Such studies are designed to minimise all possible sources of bias and confounding. By definition, they have a control group which means that we can, at the end of the treatment period, compare the effects of the treatment in question with those of another intervention, a placebo or no treatment at all.

Many different variations of the controlled trial exist so that the exact design can be adapted to the requirements of the particular treatment and the specific research question at hand. The over-riding principle is, however, always the same: we want to make sure that we can reliably determine whether or not the treatment was the cause of the clinical outcome.

Causality is the key in all of this; and here lies the crucial difference between clinical experience and scientific evidence. What clinician witness in their routine practice can have a myriad of causes; what scientists observe in a well-designed efficacy trial is, in all likelihood, caused by the treatment. The latter is evidence, while the former is not.

Don’t get me wrong; clinical trials are not perfect. They can have many flaws and have rightly been criticised for a myriad of inherent limitations. But it is important to realise that, despite all their short-comings, they are far superior than any other method for determining the efficacy of medical interventions.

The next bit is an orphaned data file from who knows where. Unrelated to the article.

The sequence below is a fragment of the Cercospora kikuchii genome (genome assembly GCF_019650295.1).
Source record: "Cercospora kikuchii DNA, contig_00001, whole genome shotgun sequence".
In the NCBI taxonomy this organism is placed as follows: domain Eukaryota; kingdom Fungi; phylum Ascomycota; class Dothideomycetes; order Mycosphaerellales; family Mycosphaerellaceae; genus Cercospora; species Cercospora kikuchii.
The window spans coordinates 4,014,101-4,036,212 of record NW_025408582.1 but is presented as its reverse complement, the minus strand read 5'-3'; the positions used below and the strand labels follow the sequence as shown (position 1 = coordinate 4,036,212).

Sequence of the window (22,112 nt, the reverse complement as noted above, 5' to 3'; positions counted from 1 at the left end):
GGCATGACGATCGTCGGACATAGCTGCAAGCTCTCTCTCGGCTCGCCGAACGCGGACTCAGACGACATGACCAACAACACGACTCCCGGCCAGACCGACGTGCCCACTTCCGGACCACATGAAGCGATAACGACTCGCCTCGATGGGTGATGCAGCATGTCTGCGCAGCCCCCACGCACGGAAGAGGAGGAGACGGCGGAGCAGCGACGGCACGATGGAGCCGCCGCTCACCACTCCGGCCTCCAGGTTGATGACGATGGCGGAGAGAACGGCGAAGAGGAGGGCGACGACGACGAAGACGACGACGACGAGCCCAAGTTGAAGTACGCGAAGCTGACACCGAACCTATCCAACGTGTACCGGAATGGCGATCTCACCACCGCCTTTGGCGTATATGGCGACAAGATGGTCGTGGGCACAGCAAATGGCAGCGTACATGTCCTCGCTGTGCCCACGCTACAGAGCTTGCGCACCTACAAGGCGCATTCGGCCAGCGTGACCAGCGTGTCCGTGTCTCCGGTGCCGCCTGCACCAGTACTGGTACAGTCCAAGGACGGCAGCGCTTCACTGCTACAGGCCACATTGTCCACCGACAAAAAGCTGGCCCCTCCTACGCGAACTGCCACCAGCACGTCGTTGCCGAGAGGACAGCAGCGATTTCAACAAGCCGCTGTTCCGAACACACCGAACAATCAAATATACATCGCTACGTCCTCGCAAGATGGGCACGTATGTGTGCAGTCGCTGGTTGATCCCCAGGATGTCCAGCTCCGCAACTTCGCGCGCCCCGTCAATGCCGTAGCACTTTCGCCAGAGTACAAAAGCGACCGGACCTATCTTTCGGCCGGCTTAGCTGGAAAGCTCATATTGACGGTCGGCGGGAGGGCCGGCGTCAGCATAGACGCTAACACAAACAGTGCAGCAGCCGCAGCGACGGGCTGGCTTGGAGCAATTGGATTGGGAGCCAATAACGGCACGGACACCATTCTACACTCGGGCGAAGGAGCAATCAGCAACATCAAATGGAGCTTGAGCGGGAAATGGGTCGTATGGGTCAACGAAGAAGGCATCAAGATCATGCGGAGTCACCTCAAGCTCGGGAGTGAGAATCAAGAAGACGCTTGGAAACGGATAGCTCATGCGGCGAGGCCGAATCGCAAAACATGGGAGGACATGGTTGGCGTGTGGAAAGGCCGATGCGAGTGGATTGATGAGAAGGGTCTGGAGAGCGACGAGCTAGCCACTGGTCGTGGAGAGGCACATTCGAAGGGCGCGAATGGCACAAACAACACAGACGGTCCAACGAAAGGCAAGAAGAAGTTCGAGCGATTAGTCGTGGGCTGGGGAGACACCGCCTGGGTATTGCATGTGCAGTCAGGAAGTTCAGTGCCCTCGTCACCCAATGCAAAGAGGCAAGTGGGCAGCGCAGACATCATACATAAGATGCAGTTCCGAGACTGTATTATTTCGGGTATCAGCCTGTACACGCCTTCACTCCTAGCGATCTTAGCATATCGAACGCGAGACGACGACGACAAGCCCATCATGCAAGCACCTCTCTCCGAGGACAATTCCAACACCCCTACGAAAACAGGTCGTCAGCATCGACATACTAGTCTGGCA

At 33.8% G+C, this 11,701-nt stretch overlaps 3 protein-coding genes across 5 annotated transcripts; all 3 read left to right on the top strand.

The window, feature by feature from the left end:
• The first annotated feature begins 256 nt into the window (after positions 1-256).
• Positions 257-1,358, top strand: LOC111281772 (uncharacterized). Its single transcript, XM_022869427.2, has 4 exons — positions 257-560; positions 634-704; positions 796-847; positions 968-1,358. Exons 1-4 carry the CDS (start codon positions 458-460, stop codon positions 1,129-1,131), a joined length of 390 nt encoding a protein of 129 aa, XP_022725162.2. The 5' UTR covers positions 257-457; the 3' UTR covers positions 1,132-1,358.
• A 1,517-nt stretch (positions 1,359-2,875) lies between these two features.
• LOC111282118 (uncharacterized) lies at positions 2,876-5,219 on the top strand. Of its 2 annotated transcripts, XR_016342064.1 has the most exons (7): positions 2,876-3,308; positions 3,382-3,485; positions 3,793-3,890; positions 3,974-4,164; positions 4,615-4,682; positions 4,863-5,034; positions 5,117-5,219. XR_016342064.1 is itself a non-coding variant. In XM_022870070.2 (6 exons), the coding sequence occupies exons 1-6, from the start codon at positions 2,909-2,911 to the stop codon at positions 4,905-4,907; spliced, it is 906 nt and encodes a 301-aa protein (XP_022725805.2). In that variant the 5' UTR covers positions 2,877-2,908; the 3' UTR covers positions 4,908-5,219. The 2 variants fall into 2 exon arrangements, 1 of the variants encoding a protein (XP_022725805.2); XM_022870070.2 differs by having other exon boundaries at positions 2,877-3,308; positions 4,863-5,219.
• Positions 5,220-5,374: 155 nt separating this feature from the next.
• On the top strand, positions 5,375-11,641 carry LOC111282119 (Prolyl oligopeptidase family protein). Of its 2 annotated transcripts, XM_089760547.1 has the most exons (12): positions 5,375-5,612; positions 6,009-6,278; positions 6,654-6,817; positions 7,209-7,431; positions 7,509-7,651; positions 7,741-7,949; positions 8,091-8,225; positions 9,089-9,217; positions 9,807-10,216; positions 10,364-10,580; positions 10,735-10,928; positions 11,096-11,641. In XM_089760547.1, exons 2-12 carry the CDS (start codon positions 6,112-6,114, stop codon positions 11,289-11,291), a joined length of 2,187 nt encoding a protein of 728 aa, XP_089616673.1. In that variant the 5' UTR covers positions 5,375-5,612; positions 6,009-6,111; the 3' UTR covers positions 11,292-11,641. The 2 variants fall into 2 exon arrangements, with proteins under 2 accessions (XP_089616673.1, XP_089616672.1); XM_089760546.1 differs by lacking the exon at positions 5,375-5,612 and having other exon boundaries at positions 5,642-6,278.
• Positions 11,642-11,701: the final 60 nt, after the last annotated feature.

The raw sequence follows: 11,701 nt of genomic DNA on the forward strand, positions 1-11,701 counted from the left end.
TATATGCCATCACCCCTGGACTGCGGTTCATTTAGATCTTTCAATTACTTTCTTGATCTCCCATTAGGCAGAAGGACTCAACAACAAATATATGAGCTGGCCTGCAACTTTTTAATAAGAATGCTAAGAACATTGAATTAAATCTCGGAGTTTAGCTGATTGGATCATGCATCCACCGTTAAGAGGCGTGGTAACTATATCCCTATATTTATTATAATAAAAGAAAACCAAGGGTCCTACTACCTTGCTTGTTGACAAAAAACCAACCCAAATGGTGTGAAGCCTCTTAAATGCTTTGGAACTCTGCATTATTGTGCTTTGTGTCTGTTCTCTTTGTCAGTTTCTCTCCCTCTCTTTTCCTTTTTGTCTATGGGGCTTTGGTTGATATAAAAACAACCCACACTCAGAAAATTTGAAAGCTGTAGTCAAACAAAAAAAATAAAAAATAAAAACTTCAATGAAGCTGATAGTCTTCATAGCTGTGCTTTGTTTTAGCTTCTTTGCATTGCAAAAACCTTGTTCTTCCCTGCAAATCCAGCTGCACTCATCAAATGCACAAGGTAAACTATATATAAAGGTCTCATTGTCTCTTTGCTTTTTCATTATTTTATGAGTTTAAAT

There are lots of reasons why a trial can generate an incorrect, i.e. a false positive or a false negative result. We therefore should avoid relying on the findings of a single study. Independent replications are usually required before we can be reasonably sure.

Unfortunately, the findings of these replications do not always confirm the results of the previous study. Whenever we are faced with conflicting results, it is tempting to cherry-pick those studies which seem to confirm our prior belief – tempting but very wrong. In order to arrive at the most reliable conclusion about the efficacy of any treatment, we need to consider the totality of the reliable evidence. This goal is best achieved by conducting a systematic review.

In a systematic review, we assess the quality and quantity of the available evidence, try to synthesise the findings and arrive at an overall verdict about the efficacy of the treatment in question. Technically speaking, this process minimises selection and random biases. Systematic reviews and meta-analyses [these are systematic reviews that pool the data of individual studies] therefore constitute, according to a consensus of most experts, the best available evidence for or against the efficacy of any treatment.

END OF QUOTE